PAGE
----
Writing Creatively With Spirit

A journey of psychic discovery


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Birmingham Caribbean Festival 2014

Birmingham Caribbean Festival

Birmingham Caribbean Festival

I took a few hours out from slaving over a hot laptop (I’m trying to finish the Love is Not a Reward Sourcebook before the end of the month) to check out the Birmingham Caribbean Festival.

The food, the music, and the colours made me extremely homesick for the Caribbean. Alas the weather was not always as Caribbean as we would have liked.

Thanks to Ayaso Food for taking the time to prepare and cook a special fish for me even he’d packed up for the night. It was divine, and well worth the wait.

 

Young poetry performer at BCF

Young poetry performer at BCF

 

Girls enjoying jelly coconut

Girls enjoying jelly coconut

 

Ita (aka Miss Culture Jam) and Chester manning the bookstall

Ita (aka Miss Culture Jam) and Chester manning the bookstall

 

Ita and Joan (Festival organizer) getting down to the beats

Ita and Joan (Festival organizer) getting down to the beats

 

Soul Kitchen - hot off the press for the festival. Buy it, download the app and it will talk you through how to prepare the dishes

Soul Kitchen – hot off the press for the festival. Buy it, download the app and it will talk you through how to prepare the dishes

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Jamaica needs love

24th April 2014

Root of Strongback

Root of Strongback

Last night I got the news that the man who held this strong-back in his hand a couple of weeks ago, the man who was so full of hope for staying power in his sexual encounter, the man who was amazed by how much I could tell about him from his date of birth using numerology, the man who was eager to learn more about the power of visualization as a way of creating a more promising future, the man who told me with tears in his eyes of his mother’s death and the way he felt she was guiding him in life. This man was murdered, shot in his own home.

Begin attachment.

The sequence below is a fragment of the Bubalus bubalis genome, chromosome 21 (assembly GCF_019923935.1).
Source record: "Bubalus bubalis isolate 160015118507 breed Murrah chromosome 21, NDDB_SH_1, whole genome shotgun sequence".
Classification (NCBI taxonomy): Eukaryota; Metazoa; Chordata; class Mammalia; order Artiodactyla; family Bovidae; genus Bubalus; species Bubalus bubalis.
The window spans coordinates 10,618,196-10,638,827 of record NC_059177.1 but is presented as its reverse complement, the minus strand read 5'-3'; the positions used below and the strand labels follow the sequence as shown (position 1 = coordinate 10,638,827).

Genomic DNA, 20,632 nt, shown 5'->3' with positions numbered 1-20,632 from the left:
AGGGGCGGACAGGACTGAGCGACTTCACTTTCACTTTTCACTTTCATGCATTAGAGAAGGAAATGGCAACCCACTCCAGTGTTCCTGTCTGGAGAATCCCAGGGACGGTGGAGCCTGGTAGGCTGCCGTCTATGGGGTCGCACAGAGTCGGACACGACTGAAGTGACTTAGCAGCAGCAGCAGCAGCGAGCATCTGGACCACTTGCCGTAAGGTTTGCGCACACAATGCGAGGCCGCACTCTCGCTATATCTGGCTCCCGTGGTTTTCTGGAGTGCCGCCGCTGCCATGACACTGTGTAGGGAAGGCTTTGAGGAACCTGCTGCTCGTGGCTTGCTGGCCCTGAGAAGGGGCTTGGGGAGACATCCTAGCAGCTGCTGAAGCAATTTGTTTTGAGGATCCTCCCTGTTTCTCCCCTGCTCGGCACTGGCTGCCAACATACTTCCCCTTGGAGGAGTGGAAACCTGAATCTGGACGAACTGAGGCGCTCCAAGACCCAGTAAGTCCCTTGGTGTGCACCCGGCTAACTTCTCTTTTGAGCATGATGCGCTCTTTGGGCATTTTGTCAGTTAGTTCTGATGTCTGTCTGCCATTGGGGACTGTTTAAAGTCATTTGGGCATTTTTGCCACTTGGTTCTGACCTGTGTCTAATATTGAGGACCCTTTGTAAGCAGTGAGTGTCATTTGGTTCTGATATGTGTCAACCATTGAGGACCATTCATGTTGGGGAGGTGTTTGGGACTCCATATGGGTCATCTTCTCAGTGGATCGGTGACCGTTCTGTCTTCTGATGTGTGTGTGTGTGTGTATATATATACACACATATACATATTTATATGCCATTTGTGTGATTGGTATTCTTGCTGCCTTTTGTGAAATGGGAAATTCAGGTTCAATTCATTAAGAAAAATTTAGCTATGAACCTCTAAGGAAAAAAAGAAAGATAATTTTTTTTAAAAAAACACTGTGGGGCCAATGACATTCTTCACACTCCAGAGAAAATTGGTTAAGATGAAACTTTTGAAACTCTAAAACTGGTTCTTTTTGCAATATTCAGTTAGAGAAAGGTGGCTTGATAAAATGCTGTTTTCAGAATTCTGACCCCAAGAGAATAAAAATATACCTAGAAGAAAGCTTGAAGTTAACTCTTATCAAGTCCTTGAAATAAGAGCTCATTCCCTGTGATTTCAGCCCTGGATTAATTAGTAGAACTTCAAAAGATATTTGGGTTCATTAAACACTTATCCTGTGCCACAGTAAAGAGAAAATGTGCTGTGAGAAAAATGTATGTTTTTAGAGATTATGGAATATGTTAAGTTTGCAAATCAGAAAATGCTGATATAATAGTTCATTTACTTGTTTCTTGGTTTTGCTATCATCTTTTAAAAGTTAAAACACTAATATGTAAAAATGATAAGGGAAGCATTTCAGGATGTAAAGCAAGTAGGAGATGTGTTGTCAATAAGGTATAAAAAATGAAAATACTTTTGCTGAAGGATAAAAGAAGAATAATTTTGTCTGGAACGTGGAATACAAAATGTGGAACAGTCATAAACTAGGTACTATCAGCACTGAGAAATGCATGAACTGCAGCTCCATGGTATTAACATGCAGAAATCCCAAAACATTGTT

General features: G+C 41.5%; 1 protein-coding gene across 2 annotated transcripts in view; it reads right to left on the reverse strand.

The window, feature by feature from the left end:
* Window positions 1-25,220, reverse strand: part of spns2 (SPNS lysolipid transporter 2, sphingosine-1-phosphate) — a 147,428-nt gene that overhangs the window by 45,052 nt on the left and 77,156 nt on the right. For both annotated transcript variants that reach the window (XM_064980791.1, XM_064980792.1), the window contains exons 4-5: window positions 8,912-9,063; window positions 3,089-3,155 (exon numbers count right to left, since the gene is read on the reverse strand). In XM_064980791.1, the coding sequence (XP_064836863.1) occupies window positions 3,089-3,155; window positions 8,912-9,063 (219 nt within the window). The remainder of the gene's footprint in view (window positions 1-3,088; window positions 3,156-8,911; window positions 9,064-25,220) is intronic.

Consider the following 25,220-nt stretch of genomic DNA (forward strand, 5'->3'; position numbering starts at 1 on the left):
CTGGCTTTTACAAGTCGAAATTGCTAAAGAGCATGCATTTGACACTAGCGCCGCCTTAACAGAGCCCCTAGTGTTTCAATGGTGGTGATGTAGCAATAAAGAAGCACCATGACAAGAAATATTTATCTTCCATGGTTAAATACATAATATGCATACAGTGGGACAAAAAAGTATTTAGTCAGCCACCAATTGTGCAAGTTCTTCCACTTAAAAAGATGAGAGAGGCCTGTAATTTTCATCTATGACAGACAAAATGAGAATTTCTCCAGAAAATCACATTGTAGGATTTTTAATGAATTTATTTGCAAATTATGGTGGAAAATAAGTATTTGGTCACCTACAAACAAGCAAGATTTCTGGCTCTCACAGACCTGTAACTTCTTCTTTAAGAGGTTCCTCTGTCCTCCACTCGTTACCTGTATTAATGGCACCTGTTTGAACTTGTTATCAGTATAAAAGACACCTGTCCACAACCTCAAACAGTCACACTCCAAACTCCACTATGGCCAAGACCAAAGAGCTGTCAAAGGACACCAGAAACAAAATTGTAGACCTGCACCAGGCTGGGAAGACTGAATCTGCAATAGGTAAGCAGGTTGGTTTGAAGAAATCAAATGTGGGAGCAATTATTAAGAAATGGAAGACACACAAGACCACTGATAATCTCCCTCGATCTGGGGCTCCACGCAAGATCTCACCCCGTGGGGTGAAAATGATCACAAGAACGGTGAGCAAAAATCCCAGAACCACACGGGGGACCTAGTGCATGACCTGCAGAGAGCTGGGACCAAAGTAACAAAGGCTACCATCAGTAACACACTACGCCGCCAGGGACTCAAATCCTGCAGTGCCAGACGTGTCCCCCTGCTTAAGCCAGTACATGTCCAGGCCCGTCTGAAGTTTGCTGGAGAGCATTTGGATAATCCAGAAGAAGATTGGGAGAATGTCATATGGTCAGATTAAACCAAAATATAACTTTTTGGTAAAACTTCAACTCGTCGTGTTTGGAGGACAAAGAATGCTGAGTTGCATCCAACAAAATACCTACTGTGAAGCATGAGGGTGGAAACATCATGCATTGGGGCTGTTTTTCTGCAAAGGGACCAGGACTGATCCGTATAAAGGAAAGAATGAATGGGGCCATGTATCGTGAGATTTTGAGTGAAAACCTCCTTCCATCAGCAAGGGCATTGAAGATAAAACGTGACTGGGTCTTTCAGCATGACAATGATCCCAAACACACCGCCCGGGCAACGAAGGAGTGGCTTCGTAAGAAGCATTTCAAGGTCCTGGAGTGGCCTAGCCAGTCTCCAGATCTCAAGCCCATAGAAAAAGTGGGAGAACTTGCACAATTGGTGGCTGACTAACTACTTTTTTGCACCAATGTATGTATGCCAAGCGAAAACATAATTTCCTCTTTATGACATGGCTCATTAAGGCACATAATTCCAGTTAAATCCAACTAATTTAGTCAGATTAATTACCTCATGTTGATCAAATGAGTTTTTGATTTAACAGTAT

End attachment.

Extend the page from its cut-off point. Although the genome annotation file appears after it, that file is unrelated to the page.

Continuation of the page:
It happened a week after he came to my hotel room and took part in an NLP (Neuro Linguistic Programming) time-line session. He had participated fully and when he reached his desired goal in his head it was fully reflected in his body. His shoulders were back, his head up, and his hands akimbo. He was, in that moment, the man he desired to be.

It was an unusual session because his ancestors were there willing him on. Through me they told him ‘it’s your time now.’ We both believed they meant it was his time for success – not that it was his time to join them.

I’ve spent many hours reprimanding myself for not understanding the message, but I’ve been reminded by some loving friends that my job is to deliver the message – not to work it out.

I can’t say I’m enjoying this work, especially as this man’s death is such a vivid reminder of the most fearful side of Jamaica. Sometimes it hard to remember that what Jamaica needs is not condemnation but love.


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Rick’s Cafe Jamaica

 

The world famous Rick's Cafe

The world famous Rick’s Cafe

 

 

 

Rick’s Cafe is rated the 10th best cafe in the world, I thought it was worth taking a look.

 

 

 

 

 

Unfortunately it was a rainy day so there was no spectacular sunset, but there were plenty of American tourist. Many came in on the pleasure catamarans that pulled up right into the cove; others came by bus and taxi.

Catamarans arriving at Rick's Care

Catamarans arriving at Rick’s Care

It was fun to watch the official cliff divers (for a tip) and the rookies bracing themselves to take the plunge.

Thinking about jumping

Thinking about jumping

Go GIRL

Go GIRL

Landed in one piece

Landed in one piece

As the menu catered mainly to American tastes (even priced in American dollars) my guide took me to a sweet little Jamaican place not many steps away from Ricks. Swordfish Restaurant. 

Sword Fish Restaurant not far from Rick's Cafe. Try the lobster and shrimp dish Yum! Yum.

Sword Fish Restaurant not far from Rick’s Cafe. Try the lobster and shrimp dish Yum! Yum.

He recommended the lobster and shrimp dish – well, not so much recommended as he ordered it and I copied – served with rice and peas. Oh my Lord, I did not want it to end.